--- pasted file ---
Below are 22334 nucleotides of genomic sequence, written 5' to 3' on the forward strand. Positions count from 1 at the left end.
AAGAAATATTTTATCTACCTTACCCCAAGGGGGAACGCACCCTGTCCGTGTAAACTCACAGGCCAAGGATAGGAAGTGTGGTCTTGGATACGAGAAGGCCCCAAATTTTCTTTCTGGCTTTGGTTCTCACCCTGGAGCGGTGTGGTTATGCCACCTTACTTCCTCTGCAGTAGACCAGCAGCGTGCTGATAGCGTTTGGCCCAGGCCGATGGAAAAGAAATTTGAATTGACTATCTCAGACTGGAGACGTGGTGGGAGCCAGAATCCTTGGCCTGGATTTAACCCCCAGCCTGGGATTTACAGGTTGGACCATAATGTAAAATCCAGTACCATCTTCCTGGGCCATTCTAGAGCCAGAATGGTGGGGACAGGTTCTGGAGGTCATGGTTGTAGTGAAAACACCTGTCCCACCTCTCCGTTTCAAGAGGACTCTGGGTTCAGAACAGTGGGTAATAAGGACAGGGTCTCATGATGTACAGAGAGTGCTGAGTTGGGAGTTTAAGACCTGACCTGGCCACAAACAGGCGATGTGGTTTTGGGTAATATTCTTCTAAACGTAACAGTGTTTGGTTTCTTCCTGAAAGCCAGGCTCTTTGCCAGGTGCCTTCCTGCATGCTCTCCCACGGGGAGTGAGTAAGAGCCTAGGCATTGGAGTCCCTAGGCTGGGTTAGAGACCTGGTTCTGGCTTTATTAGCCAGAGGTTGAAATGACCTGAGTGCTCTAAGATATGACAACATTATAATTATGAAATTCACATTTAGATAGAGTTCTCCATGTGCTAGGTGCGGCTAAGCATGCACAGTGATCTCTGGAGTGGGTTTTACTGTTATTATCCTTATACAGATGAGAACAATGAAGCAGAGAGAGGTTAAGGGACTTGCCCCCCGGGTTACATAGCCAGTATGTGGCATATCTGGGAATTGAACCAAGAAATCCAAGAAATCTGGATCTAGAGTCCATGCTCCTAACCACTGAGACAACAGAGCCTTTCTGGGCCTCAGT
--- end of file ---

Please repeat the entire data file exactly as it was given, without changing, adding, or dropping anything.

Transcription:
Below are 22334 nucleotides of genomic sequence, written 5' to 3' on the forward strand. Positions count from 1 at the left end.
AAGAAATATTTTATCTACCTTACCCCAAGGGGGAACGCACCCTGTCCGTGTAAACTCACAGGCCAAGGATAGGAAGTGTGGTCTTGGATACGAGAAGGCCCCAAATTTTCTTTCTGGCTTTGGTTCTCACCCTGGAGCGGTGTGGTTATGCCACCTTACTTCCTCTGCAGTAGACCAGCAGCGTGCTGATAGCGTTTGGCCCAGGCCGATGGAAAAGAAATTTGAATTGACTATCTCAGACTGGAGACGTGGTGGGAGCCAGAATCCTTGGCCTGGATTTAACCCCCAGCCTGGGATTTACAGGTTGGACCATAATGTAAAATCCAGTACCATCTTCCTGGGCCATTCTAGAGCCAGAATGGTGGGGACAGGTTCTGGAGGTCATGGTTGTAGTGAAAACACCTGTCCCACCTCTCCGTTTCAAGAGGACTCTGGGTTCAGAACAGTGGGTAATAAGGACAGGGTCTCATGATGTACAGAGAGTGCTGAGTTGGGAGTTTAAGACCTGACCTGGCCACAAACAGGCGATGTGGTTTTGGGTAATATTCTTCTAAACGTAACAGTGTTTGGTTTCTTCCTGAAAGCCAGGCTCTTTGCCAGGTGCCTTCCTGCATGCTCTCCCACGGGGAGTGAGTAAGAGCCTAGGCATTGGAGTCCCTAGGCTGGGTTAGAGACCTGGTTCTGGCTTTATTAGCCAGAGGTTGAAATGACCTGAGTGCTCTAAGATATGACAACATTATAATTATGAAATTCACATTTAGATAGAGTTCTCCATGTGCTAGGTGCGGCTAAGCATGCACAGTGATCTCTGGAGTGGGTTTTACTGTTATTATCCTTATACAGATGAGAACAATGAAGCAGAGAGAGGTTAAGGGACTTGCCCCCCGGGTTACATAGCCAGTATGTGGCATATCTGGGAATTGAACCAAGAAATCCAAGAAATCTGGATCTAGAGTCCATGCTCCTAACCACTGAGACAACAGAGCCTTTCTGGGCCTCAGT